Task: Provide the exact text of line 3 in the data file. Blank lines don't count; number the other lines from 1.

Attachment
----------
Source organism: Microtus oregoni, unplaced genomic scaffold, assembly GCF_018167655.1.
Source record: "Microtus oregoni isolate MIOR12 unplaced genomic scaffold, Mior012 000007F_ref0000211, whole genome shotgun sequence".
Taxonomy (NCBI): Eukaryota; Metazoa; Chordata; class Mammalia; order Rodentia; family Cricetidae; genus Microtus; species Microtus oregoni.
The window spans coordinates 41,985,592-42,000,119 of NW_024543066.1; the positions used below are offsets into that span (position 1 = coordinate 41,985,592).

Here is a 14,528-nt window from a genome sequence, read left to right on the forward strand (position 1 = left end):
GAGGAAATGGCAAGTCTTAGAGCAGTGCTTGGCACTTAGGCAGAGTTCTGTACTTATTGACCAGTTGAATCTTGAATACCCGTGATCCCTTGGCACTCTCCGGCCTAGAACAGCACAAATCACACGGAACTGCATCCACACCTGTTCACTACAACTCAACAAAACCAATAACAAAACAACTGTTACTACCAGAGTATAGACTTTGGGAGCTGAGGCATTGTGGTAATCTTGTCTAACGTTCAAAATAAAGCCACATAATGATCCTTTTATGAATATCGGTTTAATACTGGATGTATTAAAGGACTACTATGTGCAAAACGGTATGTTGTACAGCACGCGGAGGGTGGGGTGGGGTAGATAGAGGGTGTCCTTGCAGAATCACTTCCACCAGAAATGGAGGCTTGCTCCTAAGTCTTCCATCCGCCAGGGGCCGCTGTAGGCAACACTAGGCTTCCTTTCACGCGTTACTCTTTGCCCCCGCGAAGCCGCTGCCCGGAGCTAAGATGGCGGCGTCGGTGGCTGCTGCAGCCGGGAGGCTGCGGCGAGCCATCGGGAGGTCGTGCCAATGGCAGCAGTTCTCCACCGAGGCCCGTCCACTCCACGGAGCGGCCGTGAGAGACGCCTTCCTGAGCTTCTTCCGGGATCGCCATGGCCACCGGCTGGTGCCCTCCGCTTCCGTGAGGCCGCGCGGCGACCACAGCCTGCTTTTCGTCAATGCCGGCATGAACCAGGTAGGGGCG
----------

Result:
Taxonomy (NCBI): Eukaryota; Metazoa; Chordata; class Mammalia; order Rodentia; family Cricetidae; genus Microtus; species Microtus oregoni.